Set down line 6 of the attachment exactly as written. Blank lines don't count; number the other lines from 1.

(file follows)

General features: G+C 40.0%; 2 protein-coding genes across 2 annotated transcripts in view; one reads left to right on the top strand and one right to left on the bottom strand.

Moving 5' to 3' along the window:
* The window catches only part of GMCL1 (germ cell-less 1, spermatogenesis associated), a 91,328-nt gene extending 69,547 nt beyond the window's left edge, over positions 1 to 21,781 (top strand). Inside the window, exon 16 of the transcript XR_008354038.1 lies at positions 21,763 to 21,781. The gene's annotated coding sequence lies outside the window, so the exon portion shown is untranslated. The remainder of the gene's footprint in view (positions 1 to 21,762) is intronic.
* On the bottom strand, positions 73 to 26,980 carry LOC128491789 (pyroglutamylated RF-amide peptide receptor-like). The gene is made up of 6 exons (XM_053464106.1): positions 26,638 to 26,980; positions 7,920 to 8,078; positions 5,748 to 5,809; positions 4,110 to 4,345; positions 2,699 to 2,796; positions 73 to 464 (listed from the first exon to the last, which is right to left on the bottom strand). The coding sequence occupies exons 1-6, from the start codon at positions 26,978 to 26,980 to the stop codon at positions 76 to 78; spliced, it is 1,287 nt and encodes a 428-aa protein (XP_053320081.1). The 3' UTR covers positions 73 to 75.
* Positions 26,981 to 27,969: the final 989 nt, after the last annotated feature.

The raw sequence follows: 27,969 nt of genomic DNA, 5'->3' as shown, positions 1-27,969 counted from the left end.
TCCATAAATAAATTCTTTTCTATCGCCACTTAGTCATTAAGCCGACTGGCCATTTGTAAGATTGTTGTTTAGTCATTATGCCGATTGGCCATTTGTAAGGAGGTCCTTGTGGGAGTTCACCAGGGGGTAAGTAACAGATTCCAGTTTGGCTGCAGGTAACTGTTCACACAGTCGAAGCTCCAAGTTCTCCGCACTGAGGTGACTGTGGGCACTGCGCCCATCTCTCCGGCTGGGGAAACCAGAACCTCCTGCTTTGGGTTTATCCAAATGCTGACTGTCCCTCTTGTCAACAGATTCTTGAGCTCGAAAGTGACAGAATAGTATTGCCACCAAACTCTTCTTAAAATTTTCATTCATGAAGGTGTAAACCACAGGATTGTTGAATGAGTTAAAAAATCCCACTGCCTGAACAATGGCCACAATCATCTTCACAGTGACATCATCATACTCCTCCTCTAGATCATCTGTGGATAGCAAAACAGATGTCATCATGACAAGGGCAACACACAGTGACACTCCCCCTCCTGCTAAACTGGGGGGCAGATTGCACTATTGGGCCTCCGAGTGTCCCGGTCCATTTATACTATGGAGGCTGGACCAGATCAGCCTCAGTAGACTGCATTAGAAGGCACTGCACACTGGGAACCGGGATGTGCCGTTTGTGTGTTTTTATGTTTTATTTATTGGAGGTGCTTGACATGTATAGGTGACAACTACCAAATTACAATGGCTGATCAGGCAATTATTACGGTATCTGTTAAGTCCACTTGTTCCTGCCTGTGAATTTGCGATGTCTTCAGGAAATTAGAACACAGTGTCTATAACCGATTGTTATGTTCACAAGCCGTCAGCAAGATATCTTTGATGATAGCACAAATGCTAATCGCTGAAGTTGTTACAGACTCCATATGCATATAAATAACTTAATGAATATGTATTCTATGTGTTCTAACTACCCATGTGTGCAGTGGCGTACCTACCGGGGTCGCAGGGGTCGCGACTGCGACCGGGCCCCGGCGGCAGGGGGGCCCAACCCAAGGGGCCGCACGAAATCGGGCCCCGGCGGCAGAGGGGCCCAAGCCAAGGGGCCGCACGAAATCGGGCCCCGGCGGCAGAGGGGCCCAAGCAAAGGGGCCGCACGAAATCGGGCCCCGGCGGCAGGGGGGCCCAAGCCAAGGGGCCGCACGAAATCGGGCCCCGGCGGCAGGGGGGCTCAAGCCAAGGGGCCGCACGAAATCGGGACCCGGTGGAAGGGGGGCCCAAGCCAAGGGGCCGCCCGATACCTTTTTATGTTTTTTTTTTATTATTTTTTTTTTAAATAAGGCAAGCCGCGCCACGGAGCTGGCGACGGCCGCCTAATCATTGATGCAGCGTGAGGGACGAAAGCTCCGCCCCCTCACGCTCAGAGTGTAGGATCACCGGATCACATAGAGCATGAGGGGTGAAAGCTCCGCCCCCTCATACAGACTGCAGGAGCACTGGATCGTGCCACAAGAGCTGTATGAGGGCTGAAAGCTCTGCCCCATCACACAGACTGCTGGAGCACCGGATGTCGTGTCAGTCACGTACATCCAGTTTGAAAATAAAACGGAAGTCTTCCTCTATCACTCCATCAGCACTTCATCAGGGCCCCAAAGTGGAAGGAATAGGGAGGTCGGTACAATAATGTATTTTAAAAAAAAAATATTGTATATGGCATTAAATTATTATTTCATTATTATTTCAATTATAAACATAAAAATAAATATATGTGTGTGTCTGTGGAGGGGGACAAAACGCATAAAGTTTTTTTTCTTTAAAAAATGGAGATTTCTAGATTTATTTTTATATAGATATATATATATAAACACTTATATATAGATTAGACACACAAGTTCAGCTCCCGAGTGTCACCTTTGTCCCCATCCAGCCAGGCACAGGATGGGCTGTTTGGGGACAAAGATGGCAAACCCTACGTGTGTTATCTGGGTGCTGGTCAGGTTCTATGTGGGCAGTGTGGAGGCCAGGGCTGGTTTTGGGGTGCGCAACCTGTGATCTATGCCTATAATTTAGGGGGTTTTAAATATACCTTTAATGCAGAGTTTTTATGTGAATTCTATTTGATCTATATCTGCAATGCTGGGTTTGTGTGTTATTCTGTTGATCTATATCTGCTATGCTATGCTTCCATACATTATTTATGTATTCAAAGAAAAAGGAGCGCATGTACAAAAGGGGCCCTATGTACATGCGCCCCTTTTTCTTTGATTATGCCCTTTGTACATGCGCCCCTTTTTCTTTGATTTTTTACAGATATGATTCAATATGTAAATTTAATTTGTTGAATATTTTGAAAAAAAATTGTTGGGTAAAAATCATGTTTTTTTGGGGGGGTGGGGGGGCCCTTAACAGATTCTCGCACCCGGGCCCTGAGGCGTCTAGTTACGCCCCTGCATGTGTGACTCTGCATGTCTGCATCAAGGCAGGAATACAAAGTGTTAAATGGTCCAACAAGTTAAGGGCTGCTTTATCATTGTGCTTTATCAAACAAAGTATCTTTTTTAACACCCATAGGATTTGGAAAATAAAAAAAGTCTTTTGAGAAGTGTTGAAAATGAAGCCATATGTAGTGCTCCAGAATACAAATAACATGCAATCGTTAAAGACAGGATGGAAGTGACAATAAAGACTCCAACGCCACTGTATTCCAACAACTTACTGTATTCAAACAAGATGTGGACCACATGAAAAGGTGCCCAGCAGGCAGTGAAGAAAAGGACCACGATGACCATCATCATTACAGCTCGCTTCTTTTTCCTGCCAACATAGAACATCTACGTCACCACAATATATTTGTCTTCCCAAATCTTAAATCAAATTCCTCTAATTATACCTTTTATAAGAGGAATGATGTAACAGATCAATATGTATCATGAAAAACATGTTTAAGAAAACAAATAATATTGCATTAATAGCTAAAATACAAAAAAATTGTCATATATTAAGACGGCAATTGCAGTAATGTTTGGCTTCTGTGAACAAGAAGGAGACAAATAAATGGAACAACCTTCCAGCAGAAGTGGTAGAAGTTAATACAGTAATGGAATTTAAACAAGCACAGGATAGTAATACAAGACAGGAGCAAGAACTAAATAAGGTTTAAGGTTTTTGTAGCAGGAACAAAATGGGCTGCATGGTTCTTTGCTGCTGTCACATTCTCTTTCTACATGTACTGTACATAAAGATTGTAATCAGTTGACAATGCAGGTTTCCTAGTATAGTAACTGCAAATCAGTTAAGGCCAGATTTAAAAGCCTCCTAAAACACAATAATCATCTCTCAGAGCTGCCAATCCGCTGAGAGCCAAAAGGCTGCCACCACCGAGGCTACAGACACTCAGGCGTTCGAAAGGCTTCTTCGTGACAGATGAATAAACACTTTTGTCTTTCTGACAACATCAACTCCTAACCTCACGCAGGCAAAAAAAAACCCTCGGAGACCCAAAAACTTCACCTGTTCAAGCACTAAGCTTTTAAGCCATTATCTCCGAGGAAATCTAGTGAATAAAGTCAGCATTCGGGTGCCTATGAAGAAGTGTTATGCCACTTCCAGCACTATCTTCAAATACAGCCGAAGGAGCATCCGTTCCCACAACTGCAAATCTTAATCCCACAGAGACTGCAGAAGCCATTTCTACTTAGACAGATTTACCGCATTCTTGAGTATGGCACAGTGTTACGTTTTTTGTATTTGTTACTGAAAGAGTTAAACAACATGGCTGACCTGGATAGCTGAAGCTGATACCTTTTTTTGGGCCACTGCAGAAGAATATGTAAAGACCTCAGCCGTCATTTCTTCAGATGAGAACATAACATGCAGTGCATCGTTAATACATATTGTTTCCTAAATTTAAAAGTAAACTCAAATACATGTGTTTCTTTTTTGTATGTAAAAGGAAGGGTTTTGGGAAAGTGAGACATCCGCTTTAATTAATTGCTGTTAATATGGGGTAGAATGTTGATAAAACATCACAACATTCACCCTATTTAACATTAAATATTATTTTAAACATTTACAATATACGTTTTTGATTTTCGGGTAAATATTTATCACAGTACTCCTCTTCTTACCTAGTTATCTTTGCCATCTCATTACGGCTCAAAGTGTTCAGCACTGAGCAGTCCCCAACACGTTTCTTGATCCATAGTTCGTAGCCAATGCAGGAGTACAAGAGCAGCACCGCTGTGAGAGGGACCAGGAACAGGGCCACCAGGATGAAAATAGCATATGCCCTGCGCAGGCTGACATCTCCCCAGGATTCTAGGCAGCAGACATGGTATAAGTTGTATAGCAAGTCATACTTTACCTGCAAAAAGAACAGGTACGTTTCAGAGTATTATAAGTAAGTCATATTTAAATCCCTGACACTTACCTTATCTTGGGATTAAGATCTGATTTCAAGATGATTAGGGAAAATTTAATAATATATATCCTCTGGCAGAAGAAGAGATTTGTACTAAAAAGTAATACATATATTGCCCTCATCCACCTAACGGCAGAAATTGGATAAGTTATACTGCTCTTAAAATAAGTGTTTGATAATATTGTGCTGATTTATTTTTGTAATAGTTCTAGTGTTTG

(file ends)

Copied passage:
The raw sequence follows: 27,969 nt of genomic DNA, 5'->3' as shown, positions 1-27,969 counted from the left end.